The theme of the tough economic climate will be reflected by the EU’s finance ministers next week, when they will tell the European Commission to draft a budget for 2012 that reflects the situation across the member states.
Finance ministers will approve conclusions at their meeting on 15 February urging that the Commission “takes into account economic and budgetary restraints at national level” and reflects consolidation efforts by member states to reduce debt and deficit levels. The conclusions do not contain a precise figure for the size of the 2012 budget, but are designed to send a clear message to the Commission not to propose a large increase in next year’s budget.
The Commission is in a difficult position because 2012 is the penultimate year of the financing period 2007-13, and spending tends to rise towards the end of a budgeting period as work on large infrastructure projects nears completion.
A spokesman for Janusz Lewandowksi, the European commissioner for financial programming and budget, said that member states’ demands for funding from the EU budget were bound to increase next year. “In the last two years of the budget period the bills arrive on the Commission’s desk. We will have to pay those bills.”
The spokesman said it was normal for parties to state their views ahead of negotiations, and he played down the idea of disagreement between national governments and the Commission. “They [ministers] seem to be saying something we have been saying for a long time. Lewandowski is completely committed to finding a budget focused on the priorities of citizens and member states.”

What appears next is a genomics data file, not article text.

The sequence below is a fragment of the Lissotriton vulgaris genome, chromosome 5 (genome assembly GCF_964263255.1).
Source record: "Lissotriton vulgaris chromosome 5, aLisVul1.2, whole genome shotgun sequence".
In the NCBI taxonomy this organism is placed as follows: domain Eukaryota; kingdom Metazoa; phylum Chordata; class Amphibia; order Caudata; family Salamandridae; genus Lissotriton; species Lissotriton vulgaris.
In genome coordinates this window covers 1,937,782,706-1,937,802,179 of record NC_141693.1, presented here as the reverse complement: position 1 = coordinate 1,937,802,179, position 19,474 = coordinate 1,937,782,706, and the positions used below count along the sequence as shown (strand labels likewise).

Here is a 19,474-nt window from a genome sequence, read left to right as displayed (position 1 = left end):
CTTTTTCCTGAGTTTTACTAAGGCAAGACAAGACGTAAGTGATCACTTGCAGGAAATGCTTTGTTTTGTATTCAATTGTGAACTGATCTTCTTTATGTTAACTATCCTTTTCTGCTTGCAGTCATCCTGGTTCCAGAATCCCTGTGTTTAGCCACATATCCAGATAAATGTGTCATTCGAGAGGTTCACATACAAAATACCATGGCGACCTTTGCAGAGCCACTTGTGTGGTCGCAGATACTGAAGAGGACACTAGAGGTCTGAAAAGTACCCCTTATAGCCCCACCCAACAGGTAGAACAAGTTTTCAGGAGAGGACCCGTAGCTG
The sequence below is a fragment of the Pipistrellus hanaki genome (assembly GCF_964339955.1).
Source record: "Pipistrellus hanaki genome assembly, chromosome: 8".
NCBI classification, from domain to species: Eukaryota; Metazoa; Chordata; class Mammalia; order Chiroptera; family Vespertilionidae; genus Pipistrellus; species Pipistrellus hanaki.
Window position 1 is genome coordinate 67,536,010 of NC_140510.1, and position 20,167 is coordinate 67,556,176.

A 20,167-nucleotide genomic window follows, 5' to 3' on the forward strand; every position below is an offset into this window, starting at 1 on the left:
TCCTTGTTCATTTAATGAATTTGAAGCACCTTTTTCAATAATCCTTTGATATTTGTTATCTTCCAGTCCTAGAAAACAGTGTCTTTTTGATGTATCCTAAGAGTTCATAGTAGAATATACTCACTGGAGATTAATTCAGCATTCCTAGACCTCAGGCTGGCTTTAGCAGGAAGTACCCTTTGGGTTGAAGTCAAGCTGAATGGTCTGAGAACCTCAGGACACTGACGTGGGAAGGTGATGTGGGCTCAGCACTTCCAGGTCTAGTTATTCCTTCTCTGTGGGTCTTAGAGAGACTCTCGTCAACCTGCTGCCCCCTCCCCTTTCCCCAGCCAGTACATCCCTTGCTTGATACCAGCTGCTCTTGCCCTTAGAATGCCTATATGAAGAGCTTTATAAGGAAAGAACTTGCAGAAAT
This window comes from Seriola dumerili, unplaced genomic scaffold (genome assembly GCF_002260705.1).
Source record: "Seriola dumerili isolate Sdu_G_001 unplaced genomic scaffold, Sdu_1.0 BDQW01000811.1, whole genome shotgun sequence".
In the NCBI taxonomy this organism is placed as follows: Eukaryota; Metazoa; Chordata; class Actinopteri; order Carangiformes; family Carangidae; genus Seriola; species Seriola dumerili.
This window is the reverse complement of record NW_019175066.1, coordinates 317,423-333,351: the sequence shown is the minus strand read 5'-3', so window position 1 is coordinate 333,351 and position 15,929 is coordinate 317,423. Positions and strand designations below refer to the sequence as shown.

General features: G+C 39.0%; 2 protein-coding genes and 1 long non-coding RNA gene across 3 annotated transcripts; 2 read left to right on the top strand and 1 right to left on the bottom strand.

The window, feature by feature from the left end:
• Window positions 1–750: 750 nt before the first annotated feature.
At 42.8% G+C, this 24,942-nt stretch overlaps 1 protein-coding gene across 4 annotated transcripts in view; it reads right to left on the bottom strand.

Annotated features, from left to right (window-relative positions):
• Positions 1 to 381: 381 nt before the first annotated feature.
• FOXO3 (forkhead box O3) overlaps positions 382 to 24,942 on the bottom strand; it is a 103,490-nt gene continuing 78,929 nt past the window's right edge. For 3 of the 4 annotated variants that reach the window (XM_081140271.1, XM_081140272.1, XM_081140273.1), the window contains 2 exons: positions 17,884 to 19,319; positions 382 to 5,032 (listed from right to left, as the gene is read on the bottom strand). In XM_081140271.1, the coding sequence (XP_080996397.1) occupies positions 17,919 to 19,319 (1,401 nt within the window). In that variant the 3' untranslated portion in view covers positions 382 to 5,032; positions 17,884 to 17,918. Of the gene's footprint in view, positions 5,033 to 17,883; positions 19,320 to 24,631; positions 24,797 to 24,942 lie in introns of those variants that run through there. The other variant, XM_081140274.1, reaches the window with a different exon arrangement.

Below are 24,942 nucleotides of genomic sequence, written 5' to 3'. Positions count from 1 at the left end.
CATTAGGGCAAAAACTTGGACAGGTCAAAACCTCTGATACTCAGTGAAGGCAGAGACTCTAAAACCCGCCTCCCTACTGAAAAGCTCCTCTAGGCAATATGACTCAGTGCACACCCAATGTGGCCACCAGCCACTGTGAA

The conclusions to be adopted by finance ministers also stress concern at the high level of unspent funds, which reached €194 billion at the end of the year.
Officials partly blame decisions taken by member states not to go ahead with projects that had been approved, and for which the EU had set aside finance under the regional development policy.
Member states had either decided they could not afford to co-finance projects, or that they were not a high enough priority.
Lewandowski’s spokesman underlined that while the Commission was examining the volume of unspent funds, this money is not lost if it is not spent. “The surplus at the end of the year goes back to member states. It is not wasted money,” he said.
The Commission will produce a draft budget for 2012 at the end of April. Last year the Commission proposed an increase of 2.9% in the 2011 budget compared to the previous year.
Despite the UK and the Netherlands calling for the 2011 budget to be frozen at the 2010 level, national governments agreed to increase it by 2.9%, in line with the Commission’s original proposal.
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